A friend who moved to Nashville to do a Ph.D. emails me fascinating articles from time to time, and this week she sent one that I’d like to share. Possibly many of you know about ‘colony collapse’ disorder in bees. Since 2006, 20-40% of the bee colonies in the U.S. alone have been decimated by this disease, and no one knows what causes it. Since bees are responsible for pollinating much of the food we eat, this has brought about some significant changes in the way farmers are growing food.  Many have gone to planting hedgerows of native plants around the borders of their fields in hopes of attracting native bees to do the job that the honeybees are not there to do. Some have taken to using bumble bees, though that may have caused another problem, in that it is thought that escaped commercial bumble bees have introduced a disease into the native bumble bee populations. There are some species of bumble bees in Oregon that have not been seen for a couple of years now.

 Now, a partnership of Army scientists in Maryland and entomologists from Universities in Montana has provided some solid clues about colony collapse disorder.  A combination of a fungus and a virus appears to cause the problem. Exactly how, remains uncertain, but both the virus and the fungus proliferate in cool, damp weather, and both work in the bee gut, suggesting that insect nutrition is somehow compromised. The virus-fungus combination was found in every killed colony. Neither alone does a lot of harm, but together they are 100% fatal. The university’s bee operation itself proved vulnerable just last year, when nearly every bee disappeared over the course of the winter.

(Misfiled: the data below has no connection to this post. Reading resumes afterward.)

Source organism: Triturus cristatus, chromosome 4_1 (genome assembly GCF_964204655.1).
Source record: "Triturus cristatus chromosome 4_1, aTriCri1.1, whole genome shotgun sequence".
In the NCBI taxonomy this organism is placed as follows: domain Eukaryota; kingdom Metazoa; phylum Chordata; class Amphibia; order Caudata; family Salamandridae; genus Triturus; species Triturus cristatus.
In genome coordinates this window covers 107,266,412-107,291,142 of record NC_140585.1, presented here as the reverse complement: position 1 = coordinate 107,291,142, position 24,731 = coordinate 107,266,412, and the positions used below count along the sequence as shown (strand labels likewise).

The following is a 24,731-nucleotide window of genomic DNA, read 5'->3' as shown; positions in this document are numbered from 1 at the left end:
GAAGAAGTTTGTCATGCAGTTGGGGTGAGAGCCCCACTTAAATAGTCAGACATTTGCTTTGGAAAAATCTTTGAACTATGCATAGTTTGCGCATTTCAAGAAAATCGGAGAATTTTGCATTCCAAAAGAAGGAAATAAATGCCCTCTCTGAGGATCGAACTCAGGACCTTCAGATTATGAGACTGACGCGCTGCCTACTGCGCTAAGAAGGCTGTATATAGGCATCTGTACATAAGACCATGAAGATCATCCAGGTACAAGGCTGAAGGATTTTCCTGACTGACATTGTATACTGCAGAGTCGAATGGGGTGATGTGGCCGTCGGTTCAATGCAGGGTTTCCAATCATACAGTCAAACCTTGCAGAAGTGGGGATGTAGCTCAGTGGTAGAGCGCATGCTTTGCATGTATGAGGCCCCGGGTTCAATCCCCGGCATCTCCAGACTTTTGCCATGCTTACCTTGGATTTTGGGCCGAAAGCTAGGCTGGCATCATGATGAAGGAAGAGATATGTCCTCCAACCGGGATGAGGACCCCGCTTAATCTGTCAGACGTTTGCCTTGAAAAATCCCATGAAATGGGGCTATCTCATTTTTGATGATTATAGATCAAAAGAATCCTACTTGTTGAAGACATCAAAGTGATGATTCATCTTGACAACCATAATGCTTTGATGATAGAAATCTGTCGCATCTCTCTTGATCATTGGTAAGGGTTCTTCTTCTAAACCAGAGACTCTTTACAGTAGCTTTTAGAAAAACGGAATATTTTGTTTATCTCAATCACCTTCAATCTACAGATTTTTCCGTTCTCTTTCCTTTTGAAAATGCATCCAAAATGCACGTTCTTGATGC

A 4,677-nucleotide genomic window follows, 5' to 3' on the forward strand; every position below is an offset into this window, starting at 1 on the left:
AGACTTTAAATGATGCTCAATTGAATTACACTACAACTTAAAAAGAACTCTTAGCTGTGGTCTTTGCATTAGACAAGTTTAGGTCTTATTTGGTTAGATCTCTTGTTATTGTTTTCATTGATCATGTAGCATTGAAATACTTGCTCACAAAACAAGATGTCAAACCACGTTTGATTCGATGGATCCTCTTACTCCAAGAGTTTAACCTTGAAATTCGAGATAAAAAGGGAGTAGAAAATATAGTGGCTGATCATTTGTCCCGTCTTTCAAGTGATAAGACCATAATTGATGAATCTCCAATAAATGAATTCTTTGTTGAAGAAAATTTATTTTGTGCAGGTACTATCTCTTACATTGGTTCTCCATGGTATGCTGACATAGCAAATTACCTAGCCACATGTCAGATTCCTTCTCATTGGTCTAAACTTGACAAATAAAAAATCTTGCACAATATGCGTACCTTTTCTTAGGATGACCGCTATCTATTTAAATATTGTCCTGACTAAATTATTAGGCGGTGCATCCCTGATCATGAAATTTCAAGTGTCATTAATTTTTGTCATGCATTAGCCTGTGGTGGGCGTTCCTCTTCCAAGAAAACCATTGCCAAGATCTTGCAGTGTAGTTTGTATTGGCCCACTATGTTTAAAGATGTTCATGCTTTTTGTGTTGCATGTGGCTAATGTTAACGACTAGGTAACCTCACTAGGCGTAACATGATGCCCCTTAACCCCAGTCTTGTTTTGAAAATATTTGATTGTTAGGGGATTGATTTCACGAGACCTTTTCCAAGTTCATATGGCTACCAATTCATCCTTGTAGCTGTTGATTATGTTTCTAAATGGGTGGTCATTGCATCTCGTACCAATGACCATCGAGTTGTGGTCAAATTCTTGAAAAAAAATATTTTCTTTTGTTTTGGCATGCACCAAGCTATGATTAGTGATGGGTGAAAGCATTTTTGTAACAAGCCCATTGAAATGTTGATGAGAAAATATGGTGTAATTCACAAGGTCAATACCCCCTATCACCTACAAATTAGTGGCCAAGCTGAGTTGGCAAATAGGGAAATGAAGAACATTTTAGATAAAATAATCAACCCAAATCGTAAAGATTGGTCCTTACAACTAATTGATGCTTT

Research several years ago had already identified the fungus as part of the problem, and several RNA viruses had been detected as well. But the Army/Montana team, using a new software system developed by the military, uncovered a new DNA-based virus, and established a linkage to the fungus. Both sides think that this is something that they may never have solved without collaboration. The Army software system is designed to test and identify biological agents in the field where commanders might have no idea what sort of threat they face. The system searches out the unique proteins in a sample, then identifies a life form, based on the proteins it contains. The entomologists knew how to extract bee proteins and the software was field tested on the bee problem.

 There are still a lot of questions to answer, but this is one giant step forward, and was really brought about by one man, whose brother is a military scientist. He saw a TV interview with the entomologist, and thought to connect the two scientists.

I have been trying to do my bit for the bees.  What I’ve found in my garden is that the honeybees particularly love Shirley poppies and Autumn Joy sedum, the bumble bees are happy to bumble around almost any flower, and that sunflowers really attract the native bees. The key though, is variety—lots of different plants that flower from early spring until late fall. It’s not only good for the bees, but also for the birds that later eat the seeds, and it does wonders for the gardener too.


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